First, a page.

Moody's keeps Israel's A1 credit rating but warns of judicial overhaul

The credit company says Israel could be weakened as an attractive destination for foreign investment if the reforms, alleged to hurt democratic checks and balances, passed as they are currently presented
Moody's Investor Service warned on Tuesday that the Israeli government's planned judicial reforms could weaken institutions and could negatively impact Israel's sovereign credit profile.
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  • In its statement, Moody's did not downgrade Israel's A1 positive credit rating and did not walk back the positive outlook it assigned in April 2022 which was driven by solid government finances.
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    הפגנה נגד המהפכה המשפטית, קפלן, תל אביב
    הפגנה נגד המהפכה המשפטית, קפלן, תל אביב
    Anti-government protest in Tel Aviv on Saturday
    (Photo: Reuters )
    But Moody's warned, "there could arguably be downward pressure on those scores" if the government fully passed the judicial overhaul.
    Moody's credited the "credit-positive structural reforms" the previous Israeli government implemented for achieving its A1 rating and said it had expected the current government to maintain those policies.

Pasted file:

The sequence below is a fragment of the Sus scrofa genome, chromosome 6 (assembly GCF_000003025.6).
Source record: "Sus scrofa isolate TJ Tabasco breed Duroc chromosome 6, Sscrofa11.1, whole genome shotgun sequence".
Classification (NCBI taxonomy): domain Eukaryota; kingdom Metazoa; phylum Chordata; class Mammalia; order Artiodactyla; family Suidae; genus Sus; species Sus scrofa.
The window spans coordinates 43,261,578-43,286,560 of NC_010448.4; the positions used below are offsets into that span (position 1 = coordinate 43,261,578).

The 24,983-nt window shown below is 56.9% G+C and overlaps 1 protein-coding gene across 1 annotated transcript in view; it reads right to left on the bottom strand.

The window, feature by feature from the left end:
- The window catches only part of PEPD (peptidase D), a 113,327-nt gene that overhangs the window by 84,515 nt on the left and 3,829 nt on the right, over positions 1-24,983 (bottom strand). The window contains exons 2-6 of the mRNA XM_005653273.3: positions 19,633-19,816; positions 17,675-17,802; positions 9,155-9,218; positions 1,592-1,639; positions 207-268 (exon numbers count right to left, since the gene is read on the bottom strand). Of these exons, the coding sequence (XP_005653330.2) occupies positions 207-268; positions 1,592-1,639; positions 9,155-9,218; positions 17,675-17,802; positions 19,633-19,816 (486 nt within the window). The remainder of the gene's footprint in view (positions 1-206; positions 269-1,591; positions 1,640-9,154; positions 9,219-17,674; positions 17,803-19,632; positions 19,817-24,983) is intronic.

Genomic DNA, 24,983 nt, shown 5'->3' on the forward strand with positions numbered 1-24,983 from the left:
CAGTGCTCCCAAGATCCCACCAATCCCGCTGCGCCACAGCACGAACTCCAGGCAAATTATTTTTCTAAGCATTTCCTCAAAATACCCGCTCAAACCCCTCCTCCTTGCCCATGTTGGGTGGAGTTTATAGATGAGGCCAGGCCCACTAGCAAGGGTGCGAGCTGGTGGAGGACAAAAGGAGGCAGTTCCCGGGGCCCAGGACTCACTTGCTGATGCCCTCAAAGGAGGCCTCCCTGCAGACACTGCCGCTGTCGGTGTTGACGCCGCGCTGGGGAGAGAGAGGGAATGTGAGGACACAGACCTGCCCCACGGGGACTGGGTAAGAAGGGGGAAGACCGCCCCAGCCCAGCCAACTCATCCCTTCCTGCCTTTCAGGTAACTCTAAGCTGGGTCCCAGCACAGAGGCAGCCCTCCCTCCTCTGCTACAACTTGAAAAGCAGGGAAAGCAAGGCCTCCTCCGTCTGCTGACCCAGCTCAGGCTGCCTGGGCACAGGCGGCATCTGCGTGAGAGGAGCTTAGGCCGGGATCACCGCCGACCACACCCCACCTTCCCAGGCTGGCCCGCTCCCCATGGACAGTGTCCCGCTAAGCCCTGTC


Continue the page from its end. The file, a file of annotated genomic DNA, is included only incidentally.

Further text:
"We continue to believe that there is broad political consensus on the direction of economic and fiscal policies despite the fragmented political landscape," the statement said. "However, stronger fiscal and debt metrics may not be sufficient to offset weakening institutions if the content of the judicial reforms and the way they are passed point to such weakening."
    The statement added that Israel could be weakened as an attractive destination for foreign investment if the reforms passed as they are currently presented.
    Critics of the planned law changes say, Prime Minister Benjamin Netanyahu - on trial on graft charges that he denies - is pursuing steps that will hurt Israel's democratic checks and balances, enabling corruption and bringing diplomatic isolation.
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    ישיבת ממשלה
    ישיבת ממשלה
    Benjamin Netanyahu
    (Photo: AFP)
    Proponents say the changes are needed to curb what they deem an activist judiciary that interferes in politics.
    The plan has led to weekly mass protests across Israel and warnings from leaders in the private sector.
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